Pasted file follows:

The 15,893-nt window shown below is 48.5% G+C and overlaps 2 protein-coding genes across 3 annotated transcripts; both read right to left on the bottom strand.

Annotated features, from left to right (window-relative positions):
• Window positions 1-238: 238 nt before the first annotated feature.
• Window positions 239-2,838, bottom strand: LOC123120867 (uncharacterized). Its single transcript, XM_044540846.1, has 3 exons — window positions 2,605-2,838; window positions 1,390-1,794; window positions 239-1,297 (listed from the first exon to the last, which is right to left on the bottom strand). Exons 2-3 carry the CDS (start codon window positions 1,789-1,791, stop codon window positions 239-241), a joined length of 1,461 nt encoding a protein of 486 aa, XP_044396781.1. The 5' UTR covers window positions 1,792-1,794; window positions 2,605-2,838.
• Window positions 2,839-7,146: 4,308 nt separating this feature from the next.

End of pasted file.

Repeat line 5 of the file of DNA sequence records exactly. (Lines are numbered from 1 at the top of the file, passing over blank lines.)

• Window positions 2,839-7,146: 4,308 nt separating this feature from the next.